In the second half of Last of the Annamese, Chuck Griffin comes to understand that he must find out how his son, Ben, died. All Chuck knows is that Ben had burned to death as a result of enemy fire in fighting near Bien Hoa in 1967. Chuck had written to Ben’s commanding officer, a Major James Carver, asking for details but was never answered. In March 1975, he learns that Carver, now a colonel, is accompanying General Weyand on a fact-finding trip to Vietnam. Chuck arranges to meet the colonel and find out what happened to Ben.
Carver turns out to be one of the least likeable characters in the novel. He is based on a number of colonels I knew over the 13 years that I went back and forth between the states and Vietnam. At the time, service in Vietnam became something of a prerequisite to promotion in the U.S. Army, and officers worked hard to garner an assignment there. That meant that some of the least admirable officers managed to spend time in-country. Many of those men reached the rank of colonel and returned to Vietnam where I ran into them.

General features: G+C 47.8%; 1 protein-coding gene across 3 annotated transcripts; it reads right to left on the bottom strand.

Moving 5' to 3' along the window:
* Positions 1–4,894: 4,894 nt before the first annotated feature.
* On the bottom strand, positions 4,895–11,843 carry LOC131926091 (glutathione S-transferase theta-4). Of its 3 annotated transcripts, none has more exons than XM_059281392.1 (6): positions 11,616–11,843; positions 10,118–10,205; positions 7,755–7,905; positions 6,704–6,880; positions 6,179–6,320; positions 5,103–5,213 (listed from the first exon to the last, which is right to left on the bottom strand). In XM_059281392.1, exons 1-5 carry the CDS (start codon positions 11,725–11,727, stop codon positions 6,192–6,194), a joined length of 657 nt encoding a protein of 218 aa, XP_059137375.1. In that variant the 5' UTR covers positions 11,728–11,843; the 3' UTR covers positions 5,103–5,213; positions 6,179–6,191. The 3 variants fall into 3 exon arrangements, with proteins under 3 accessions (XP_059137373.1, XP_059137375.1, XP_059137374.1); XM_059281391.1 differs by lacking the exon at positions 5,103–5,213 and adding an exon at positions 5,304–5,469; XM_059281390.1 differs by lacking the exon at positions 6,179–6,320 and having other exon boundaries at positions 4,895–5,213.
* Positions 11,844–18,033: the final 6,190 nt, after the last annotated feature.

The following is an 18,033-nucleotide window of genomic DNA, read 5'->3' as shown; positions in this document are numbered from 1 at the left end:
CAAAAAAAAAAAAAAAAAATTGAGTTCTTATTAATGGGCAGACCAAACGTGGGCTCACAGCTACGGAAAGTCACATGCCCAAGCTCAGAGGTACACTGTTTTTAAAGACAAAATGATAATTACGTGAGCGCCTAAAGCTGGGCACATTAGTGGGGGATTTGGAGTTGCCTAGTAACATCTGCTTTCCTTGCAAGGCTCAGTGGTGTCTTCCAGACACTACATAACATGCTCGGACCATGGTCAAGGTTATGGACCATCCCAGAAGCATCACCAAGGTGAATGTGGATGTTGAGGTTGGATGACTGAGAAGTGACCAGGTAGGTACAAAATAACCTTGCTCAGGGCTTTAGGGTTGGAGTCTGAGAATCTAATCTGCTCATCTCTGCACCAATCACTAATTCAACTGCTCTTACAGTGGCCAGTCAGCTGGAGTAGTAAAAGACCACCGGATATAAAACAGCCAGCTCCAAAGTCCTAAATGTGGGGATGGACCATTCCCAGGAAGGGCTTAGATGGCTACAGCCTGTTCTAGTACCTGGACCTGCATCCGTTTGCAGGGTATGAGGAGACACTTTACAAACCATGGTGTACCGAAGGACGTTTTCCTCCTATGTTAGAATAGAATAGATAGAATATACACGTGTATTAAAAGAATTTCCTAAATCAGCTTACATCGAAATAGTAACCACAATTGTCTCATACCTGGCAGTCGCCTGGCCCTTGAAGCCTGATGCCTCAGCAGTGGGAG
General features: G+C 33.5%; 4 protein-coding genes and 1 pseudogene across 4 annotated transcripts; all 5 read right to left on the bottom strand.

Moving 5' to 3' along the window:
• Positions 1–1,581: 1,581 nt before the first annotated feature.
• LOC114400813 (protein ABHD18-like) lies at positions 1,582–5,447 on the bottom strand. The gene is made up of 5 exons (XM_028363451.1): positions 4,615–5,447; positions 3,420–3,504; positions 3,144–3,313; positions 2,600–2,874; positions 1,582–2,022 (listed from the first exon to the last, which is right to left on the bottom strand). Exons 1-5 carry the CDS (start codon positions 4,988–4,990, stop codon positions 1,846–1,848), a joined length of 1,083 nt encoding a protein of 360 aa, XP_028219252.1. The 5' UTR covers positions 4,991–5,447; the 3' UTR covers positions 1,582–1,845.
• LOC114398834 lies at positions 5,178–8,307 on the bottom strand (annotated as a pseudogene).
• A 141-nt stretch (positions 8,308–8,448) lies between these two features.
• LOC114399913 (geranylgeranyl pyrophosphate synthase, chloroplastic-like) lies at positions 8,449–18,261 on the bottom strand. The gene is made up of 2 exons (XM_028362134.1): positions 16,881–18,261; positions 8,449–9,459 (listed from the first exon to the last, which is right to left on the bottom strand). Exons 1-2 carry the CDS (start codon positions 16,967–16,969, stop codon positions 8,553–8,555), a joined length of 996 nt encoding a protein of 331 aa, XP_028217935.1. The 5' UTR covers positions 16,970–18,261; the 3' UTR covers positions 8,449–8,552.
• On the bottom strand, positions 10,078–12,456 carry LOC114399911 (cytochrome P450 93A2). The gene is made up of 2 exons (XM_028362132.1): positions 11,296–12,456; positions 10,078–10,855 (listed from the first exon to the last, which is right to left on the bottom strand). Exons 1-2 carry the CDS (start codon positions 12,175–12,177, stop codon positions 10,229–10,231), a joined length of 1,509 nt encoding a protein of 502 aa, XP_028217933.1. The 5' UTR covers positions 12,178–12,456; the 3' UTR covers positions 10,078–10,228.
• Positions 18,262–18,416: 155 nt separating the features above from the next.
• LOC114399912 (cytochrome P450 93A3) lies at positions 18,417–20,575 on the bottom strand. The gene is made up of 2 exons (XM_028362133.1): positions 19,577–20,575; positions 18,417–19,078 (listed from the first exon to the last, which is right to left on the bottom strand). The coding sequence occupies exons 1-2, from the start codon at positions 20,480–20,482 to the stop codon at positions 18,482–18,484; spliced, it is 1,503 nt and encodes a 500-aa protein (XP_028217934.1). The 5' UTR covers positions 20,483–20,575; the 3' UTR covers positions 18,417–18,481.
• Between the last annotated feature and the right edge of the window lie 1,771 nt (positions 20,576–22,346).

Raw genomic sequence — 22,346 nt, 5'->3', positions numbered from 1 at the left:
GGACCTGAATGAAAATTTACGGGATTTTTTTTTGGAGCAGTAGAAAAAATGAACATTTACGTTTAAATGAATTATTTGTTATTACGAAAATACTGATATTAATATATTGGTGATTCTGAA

They were in the minority. Most of the senior officers I worked with were fine men and excellent commanders, like the characters of Colonel Troiano and Colonel Macintosh in Annamese. But a few Carvers made it through. They were memorable for their incompetence.